Huskers Struggle With Offensive Rhythm Against Ohio State
Photo Credit: Eric Francis

Huskers Struggle With Offensive Rhythm Against Ohio State

October 01, 2019

One week after playing a season-high 98 offensive snaps against Illinois, Nebraska managed to stay on the field for a season-low 56 snaps against Ohio State in the lowest-scoring game of Scott Frost’s short tenure. 

Nebraska scored just seven points and averaged 4.1 yards per play. Take away Adrian Martinez’s 56-yard run that set up Nebraska’s only touchdown of the game and the Huskers averaged 3.2 yards per play on their other 55 snaps. Nebraska had five chunk plays, all on runs. Ohio State had 20 — six through the air and 14 on the ground.

Nebraska only had 10 drives all game, seven of which were in the first half. It had one drive that did not include any negative plays (tackles for loss, penalties, turnovers), and it just happened to be the one touchdown drive.

Nebraska continues to be primarily an 11 personnel team (one running back, one tight end, three wide receivers). The Huskers used 11 on 43 of their snaps, or a season-high 76.8% of the time. 

Nebraska only used 12 personnel (one running back, two tight ends, two wide receivers) on 12 snaps, a season-low 21.4%. Nebraska used one snap of true 21 personnel (two running backs, one tight end, two wide receivers).

It’s worth noting that I consider Wan’Dale Robinson a wide receiver any time he’s on the field unless there isn’t another running back out there, considering that’s his position on the roster and where he starts. That blurs the lines a little bit, but I’m going to stay consistent with it. That means on one 11 personnel snap he was lined up at running back in the I-Formation with Dedrick Mills ahead of him at fullback. You could consider that 21 personnel. Nebraska also had five snaps if I-Formation featuring two tight ends with Robinson as the deep back. You could consider that 22 personnel.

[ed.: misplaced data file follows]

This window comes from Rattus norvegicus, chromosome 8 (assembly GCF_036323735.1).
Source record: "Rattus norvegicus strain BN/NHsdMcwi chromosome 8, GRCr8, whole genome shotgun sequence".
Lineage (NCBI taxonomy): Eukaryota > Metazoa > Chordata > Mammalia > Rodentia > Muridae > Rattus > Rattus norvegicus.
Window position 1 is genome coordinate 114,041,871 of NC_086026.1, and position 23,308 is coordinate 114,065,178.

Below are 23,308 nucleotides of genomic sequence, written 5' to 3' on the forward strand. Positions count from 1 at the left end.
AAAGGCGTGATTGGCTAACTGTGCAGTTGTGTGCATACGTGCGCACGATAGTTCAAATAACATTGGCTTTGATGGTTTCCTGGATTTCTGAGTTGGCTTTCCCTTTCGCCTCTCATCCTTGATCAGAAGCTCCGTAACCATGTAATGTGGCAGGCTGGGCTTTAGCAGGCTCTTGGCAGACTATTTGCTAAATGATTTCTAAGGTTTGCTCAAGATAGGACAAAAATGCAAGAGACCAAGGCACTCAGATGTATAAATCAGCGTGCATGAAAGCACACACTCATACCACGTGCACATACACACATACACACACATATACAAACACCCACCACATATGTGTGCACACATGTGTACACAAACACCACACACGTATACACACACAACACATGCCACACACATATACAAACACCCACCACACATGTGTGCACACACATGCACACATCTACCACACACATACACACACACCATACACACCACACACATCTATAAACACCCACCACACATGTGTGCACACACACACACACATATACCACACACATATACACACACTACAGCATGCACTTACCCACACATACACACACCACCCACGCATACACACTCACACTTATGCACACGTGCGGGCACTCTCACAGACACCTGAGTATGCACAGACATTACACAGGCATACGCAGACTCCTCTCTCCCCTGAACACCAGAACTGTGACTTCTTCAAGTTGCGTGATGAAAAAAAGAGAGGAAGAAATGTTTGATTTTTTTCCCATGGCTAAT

Through five weeks, Nebraska has used something other than variations of 11 and 12 personnel a grand total of six times: four snaps of 10 personnel (one running back, no tight ends, four wide receivers), one snap of 21 and one snap of 22. The Huskers have also had give kneel-downs.

Against the Buckeyes, Nebraska never quite managed to sustain any kind of offensive rhythm. The Huskers used 18 different personnel groupings but didn’t stick with any of them for more than seven total plays. 

A big part of the offensive dysfunction was the Ohio State pass rush. Martinez didn’t even have one clean pocket per drive on Saturday.

Per my count, Martinez — who was 8-of-17 passing for 47 yards with three interceptions — had 24 drop-backs. To my eye, Martinez got pressured on 11 of those drop-backs. Right tackle Matt Farniok surrendered six of those pressures, four of them while trying to slow down Ohio State’s stud defensive end Chase Young. Farniok did not have a good day.

“It was a hard challenge, he’s a really good player,” Farniok said after the game. “He’s a guy that his strengths are my kind of weaknesses. He attacked my edges. I’m a better power blocker and a speed rusher. And that’s awesome. I didn’t come here to play nobodies. I came here to face people who are the top-rated guys in our league, and that’s what I love about Big Ten football, it’s a test. It’s always going to be a test, and no matter what, whatever your struggles are, you have to make sure you’re honing in on them and being the best you can be with them. Otherwise, it’s going to be hard, and I love that. I love facing people like him, because it’s a challenge, and I love challenges. I’ve never been one to shy away from a challenge so I’m very excited I had the chance.”